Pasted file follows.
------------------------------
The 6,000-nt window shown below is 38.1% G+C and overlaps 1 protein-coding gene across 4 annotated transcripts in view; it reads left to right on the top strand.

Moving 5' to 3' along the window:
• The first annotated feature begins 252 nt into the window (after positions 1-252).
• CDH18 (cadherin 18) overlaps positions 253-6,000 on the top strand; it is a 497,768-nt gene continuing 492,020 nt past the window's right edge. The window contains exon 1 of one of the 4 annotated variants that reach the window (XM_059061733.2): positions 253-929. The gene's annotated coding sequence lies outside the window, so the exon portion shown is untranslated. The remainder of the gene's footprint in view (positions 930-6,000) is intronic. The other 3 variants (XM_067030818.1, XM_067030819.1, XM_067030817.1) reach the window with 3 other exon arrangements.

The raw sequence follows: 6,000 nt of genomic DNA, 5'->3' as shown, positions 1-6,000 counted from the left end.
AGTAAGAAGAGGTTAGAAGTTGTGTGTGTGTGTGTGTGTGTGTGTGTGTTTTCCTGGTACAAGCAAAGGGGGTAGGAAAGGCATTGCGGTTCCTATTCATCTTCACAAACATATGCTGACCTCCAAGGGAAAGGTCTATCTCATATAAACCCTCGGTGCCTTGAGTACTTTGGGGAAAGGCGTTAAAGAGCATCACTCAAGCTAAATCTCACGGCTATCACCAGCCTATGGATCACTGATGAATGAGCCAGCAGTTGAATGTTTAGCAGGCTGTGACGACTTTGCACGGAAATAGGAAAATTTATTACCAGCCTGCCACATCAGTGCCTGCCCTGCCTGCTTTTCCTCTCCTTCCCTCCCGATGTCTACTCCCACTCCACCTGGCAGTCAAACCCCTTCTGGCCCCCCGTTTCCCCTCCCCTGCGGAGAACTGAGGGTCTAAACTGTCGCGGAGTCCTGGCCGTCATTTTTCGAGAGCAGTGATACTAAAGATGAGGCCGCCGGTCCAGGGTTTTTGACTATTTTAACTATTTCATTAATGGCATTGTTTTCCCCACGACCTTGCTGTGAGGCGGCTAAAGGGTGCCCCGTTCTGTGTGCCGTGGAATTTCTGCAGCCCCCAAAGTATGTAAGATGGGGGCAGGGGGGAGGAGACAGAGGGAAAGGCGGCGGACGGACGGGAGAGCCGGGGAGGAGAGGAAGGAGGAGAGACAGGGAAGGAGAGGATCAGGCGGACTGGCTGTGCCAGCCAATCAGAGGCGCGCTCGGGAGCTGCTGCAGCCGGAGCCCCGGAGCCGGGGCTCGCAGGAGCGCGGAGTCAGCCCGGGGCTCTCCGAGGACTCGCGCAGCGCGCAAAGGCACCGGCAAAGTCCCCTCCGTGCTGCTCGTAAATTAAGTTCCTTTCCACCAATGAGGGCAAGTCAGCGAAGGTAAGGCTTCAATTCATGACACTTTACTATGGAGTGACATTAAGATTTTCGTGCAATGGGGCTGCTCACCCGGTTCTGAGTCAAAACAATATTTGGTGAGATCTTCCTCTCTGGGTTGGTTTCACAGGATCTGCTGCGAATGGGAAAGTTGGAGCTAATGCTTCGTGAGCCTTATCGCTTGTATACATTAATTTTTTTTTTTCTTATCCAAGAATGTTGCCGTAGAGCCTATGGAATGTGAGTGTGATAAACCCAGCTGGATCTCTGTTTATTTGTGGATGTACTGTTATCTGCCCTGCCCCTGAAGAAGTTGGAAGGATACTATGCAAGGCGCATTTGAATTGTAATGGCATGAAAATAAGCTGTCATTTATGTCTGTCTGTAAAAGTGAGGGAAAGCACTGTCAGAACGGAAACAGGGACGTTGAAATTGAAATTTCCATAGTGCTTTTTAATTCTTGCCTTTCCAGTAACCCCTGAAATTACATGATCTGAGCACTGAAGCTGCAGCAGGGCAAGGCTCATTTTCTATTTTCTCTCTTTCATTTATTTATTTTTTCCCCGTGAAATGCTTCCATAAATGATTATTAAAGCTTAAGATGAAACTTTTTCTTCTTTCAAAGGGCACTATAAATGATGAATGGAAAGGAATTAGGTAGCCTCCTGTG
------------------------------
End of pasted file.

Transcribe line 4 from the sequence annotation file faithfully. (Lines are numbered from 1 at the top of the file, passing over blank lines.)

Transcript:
• CDH18 (cadherin 18) overlaps positions 253-6,000 on the top strand; it is a 497,768-nt gene continuing 492,020 nt past the window's right edge. The window contains exon 1 of one of the 4 annotated variants that reach the window (XM_059061733.2): positions 253-929. The gene's annotated coding sequence lies outside the window, so the exon portion shown is untranslated. The remainder of the gene's footprint in view (positions 930-6,000) is intronic. The other 3 variants (XM_067030818.1, XM_067030819.1, XM_067030817.1) reach the window with 3 other exon arrangements.